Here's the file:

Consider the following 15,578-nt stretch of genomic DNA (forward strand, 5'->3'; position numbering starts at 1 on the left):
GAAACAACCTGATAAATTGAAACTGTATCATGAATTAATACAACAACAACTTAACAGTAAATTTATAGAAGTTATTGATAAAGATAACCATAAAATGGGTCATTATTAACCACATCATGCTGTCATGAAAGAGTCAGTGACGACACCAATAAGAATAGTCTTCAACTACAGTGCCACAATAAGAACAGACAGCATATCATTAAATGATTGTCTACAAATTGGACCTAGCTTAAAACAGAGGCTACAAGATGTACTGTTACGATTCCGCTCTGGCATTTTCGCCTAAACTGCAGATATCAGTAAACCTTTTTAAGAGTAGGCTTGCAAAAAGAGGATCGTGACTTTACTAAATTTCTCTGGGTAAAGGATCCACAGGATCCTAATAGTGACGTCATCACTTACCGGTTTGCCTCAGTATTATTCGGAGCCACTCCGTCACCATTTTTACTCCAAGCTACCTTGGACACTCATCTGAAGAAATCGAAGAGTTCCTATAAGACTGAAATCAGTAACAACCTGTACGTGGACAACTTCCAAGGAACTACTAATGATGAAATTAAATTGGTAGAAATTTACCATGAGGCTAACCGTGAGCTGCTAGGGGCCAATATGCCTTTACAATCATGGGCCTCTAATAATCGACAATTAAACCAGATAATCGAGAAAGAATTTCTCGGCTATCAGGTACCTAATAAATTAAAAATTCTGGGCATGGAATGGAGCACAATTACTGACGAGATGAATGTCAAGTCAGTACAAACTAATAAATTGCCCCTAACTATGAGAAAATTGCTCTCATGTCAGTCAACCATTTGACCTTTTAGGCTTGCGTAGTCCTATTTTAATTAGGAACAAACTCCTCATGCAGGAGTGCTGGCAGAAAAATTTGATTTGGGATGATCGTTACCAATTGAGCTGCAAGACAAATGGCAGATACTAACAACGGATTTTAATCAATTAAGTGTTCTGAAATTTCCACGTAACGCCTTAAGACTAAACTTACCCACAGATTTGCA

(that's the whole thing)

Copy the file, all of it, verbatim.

Consider the following 15,578-nt stretch of genomic DNA (forward strand, 5'->3'; position numbering starts at 1 on the left):
GAAACAACCTGATAAATTGAAACTGTATCATGAATTAATACAACAACAACTTAACAGTAAATTTATAGAAGTTATTGATAAAGATAACCATAAAATGGGTCATTATTAACCACATCATGCTGTCATGAAAGAGTCAGTGACGACACCAATAAGAATAGTCTTCAACTACAGTGCCACAATAAGAACAGACAGCATATCATTAAATGATTGTCTACAAATTGGACCTAGCTTAAAACAGAGGCTACAAGATGTACTGTTACGATTCCGCTCTGGCATTTTCGCCTAAACTGCAGATATCAGTAAACCTTTTTAAGAGTAGGCTTGCAAAAAGAGGATCGTGACTTTACTAAATTTCTCTGGGTAAAGGATCCACAGGATCCTAATAGTGACGTCATCACTTACCGGTTTGCCTCAGTATTATTCGGAGCCACTCCGTCACCATTTTTACTCCAAGCTACCTTGGACACTCATCTGAAGAAATCGAAGAGTTCCTATAAGACTGAAATCAGTAACAACCTGTACGTGGACAACTTCCAAGGAACTACTAATGATGAAATTAAATTGGTAGAAATTTACCATGAGGCTAACCGTGAGCTGCTAGGGGCCAATATGCCTTTACAATCATGGGCCTCTAATAATCGACAATTAAACCAGATAATCGAGAAAGAATTTCTCGGCTATCAGGTACCTAATAAATTAAAAATTCTGGGCATGGAATGGAGCACAATTACTGACGAGATGAATGTCAAGTCAGTACAAACTAATAAATTGCCCCTAACTATGAGAAAATTGCTCTCATGTCAGTCAACCATTTGACCTTTTAGGCTTGCGTAGTCCTATTTTAATTAGGAACAAACTCCTCATGCAGGAGTGCTGGCAGAAAAATTTGATTTGGGATGATCGTTACCAATTGAGCTGCAAGACAAATGGCAGATACTAACAACGGATTTTAATCAATTAAGTGTTCTGAAATTTCCACGTAACGCCTTAAGACTAAACTTACCCACAGATTTGCA